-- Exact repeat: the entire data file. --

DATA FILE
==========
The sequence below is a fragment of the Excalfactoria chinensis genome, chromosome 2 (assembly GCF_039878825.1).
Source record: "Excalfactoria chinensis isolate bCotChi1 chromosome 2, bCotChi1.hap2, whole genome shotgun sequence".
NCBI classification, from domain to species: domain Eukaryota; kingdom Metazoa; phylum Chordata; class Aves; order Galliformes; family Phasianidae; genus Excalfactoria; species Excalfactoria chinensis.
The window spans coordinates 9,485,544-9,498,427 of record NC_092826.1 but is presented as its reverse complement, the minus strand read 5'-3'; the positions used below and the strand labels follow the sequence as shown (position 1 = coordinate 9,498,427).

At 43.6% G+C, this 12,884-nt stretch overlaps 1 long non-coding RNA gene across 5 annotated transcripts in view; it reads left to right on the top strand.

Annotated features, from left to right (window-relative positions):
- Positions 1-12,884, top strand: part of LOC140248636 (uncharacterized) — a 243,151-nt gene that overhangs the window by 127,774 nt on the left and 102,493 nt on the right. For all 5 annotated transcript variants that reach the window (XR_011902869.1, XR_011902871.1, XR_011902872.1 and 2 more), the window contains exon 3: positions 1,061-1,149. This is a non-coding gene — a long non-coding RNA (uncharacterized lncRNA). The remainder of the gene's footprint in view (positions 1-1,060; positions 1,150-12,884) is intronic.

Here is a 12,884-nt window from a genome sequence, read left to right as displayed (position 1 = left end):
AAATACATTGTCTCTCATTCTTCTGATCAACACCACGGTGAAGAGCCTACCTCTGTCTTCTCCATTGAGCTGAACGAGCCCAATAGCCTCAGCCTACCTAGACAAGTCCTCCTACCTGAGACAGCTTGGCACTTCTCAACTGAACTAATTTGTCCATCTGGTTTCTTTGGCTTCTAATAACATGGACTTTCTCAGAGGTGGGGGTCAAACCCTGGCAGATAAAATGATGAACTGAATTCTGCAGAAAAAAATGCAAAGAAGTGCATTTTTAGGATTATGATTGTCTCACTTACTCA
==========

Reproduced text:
The sequence below is a fragment of the Excalfactoria chinensis genome, chromosome 2 (assembly GCF_039878825.1).
Source record: "Excalfactoria chinensis isolate bCotChi1 chromosome 2, bCotChi1.hap2, whole genome shotgun sequence".
NCBI classification, from domain to species: domain Eukaryota; kingdom Metazoa; phylum Chordata; class Aves; order Galliformes; family Phasianidae; genus Excalfactoria; species Excalfactoria chinensis.
The window spans coordinates 9,485,544-9,498,427 of record NC_092826.1 but is presented as its reverse complement, the minus strand read 5'-3'; the positions used below and the strand labels follow the sequence as shown (position 1 = coordinate 9,498,427).

At 43.6% G+C, this 12,884-nt stretch overlaps 1 long non-coding RNA gene across 5 annotated transcripts in view; it reads left to right on the top strand.

Annotated features, from left to right (window-relative positions):
- Positions 1-12,884, top strand: part of LOC140248636 (uncharacterized) — a 243,151-nt gene that overhangs the window by 127,774 nt on the left and 102,493 nt on the right. For all 5 annotated transcript variants that reach the window (XR_011902869.1, XR_011902871.1, XR_011902872.1 and 2 more), the window contains exon 3: positions 1,061-1,149. This is a non-coding gene — a long non-coding RNA (uncharacterized lncRNA). The remainder of the gene's footprint in view (positions 1-1,060; positions 1,150-12,884) is intronic.

Here is a 12,884-nt window from a genome sequence, read left to right as displayed (position 1 = left end):
AAATACATTGTCTCTCATTCTTCTGATCAACACCACGGTGAAGAGCCTACCTCTGTCTTCTCCATTGAGCTGAACGAGCCCAATAGCCTCAGCCTACCTAGACAAGTCCTCCTACCTGAGACAGCTTGGCACTTCTCAACTGAACTAATTTGTCCATCTGGTTTCTTTGGCTTCTAATAACATGGACTTTCTCAGAGGTGGGGGTCAAACCCTGGCAGATAAAATGATGAACTGAATTCTGCAGAAAAAAATGCAAAGAAGTGCATTTTTAGGATTATGATTGTCTCACTTACTCA